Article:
Chinese cinemas trial on-screen viewer comments

Source:Xinhua Published: 2014-8-28 23:24:28

Viewers posting real-time comments on screen during a film is something that could never have been anticipated by the Lumiere brothers, the world's first filmmakers.

Nevertheless, "bullet screen," or "dan mu" in Chinese, which allows viewers' typed comments to zoom across the screen like bullets, is an emerging craze on online video sites in China and Japan, where it is popular mainly with the young for its social interactivity.

And now Chinese cinemas have been inspired. After a theater in Shanghai bullet-screened animated film "The Legend of Qin" earlier this month, there have been similar screenings of other movies, including "Tiny Times 3.0," a hit among teenagers.

People commenting out loud during a movie has long been a bugbear of cinema-goers. With bullet screen, however, typing comments becomes part of a kind of game. All it takes is a mobile device that can connect to a wireless local area network.

Huang Leide, a viewer who has watched the bullet-screen version of "Tiny Times 3.0," said he saw streams of messages during the screening that not only included opinions on the plot and characters but also dating invitations, advertisements and a request for help finding a phone charger.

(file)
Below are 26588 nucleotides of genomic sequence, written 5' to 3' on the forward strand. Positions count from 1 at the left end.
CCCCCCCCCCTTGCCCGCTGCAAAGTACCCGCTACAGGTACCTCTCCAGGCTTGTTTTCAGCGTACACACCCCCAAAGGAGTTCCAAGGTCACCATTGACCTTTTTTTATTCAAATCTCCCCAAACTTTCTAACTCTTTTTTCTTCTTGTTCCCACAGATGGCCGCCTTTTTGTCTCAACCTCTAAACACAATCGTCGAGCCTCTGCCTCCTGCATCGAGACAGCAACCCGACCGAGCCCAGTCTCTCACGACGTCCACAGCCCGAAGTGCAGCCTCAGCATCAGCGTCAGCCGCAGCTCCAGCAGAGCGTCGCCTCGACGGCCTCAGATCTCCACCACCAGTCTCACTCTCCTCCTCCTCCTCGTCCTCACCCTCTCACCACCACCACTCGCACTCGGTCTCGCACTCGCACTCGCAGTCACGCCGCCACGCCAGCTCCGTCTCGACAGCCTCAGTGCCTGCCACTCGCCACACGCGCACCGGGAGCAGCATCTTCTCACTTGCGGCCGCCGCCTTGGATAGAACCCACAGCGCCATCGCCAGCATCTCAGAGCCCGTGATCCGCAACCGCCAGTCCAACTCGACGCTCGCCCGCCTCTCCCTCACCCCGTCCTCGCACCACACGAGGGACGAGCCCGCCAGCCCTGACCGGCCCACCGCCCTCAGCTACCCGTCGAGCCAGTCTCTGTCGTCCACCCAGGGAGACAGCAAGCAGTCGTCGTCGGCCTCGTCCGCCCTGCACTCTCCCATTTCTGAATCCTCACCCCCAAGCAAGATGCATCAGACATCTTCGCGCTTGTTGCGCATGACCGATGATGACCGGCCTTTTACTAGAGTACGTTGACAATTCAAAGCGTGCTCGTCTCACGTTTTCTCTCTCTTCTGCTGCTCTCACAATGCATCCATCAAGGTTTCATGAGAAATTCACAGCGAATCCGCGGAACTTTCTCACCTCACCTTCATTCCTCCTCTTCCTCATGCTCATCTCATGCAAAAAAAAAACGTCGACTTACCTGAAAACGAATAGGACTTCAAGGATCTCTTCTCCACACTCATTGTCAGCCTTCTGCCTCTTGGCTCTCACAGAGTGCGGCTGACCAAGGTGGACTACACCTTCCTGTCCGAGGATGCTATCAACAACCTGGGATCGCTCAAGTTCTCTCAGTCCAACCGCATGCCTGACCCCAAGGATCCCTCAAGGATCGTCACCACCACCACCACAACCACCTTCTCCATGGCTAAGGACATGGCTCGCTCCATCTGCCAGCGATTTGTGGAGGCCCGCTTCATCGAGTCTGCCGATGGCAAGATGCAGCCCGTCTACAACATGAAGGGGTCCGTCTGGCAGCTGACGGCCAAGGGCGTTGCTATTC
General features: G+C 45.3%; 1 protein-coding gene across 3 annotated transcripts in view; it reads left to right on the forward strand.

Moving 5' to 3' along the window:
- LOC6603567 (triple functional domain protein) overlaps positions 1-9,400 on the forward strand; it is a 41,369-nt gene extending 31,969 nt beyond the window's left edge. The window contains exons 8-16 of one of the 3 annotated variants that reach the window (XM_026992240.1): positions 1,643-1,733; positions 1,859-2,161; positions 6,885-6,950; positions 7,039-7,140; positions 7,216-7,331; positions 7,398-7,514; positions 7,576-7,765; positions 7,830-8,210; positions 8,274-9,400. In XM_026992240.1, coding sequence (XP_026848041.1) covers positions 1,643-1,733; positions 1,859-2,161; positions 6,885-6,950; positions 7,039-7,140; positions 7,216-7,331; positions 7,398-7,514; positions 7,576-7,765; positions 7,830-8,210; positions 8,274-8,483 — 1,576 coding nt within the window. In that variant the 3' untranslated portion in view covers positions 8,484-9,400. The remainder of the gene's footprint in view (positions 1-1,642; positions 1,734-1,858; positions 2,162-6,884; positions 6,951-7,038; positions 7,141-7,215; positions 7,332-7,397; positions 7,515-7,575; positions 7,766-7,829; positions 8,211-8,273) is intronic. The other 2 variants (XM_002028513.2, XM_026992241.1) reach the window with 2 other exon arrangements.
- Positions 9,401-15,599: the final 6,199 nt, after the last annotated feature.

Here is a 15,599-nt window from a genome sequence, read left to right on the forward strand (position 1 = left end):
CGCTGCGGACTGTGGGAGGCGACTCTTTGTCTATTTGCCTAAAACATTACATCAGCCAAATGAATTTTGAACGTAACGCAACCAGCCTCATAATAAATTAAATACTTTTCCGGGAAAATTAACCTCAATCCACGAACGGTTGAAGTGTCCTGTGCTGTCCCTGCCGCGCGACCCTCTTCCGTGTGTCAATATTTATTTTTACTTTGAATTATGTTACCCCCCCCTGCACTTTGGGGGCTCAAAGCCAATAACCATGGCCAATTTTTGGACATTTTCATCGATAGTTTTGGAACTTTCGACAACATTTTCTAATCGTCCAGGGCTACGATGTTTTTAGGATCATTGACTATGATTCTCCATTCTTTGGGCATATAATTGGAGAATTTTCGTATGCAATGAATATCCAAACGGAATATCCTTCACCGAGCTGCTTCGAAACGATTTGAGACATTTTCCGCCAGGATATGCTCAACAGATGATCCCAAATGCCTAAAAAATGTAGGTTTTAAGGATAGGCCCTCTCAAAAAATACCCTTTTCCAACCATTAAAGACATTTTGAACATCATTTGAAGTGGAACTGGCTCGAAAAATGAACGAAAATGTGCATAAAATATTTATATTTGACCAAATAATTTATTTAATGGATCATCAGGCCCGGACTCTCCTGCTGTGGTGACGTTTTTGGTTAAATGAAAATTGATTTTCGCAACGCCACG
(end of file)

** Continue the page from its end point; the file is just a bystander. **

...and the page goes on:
But some argue that cinemas should not be offering bullet screenings, and that the trend is ruining serious cinema.

"It truly can reduce one's loneliness when watching a movie, but only poorly made movies and videos should be shown in this way," said someone with the screen name "Anladashen" on, a question-and-answer website.

The new trend, though new to many film fans, has been popular for several years on and, two bullet screen video-sharing websites. has accumulated more than five million registered users since its foundation in June 2009. Sometimes, messages are so dense that the whole screen can be blocked.

Bo Xiaolian, a movie critic, said that bullet-screen movies are catering to youngsters' needs to find others to identify with. "It is their own way to say goodbye to traditional movie watching."

Though bullet-screen movies are still small in number, some producers are tapping them to pull in audiences. Shen Leping, director of "The Legend of Qin," said that there would be more than 100 showings of the film in the bullet-screen version before its official opening.

By mid-August, "The Legend of Qin" had garnered some 60 million yuan (9.76 million US dollars) in ticket sales.

Shen had high expectations for the new trend. "People used to watch films in a worship mentality, now with bullet screenings, we are giving viewers an opportunity to interact with filmmakers," he said.

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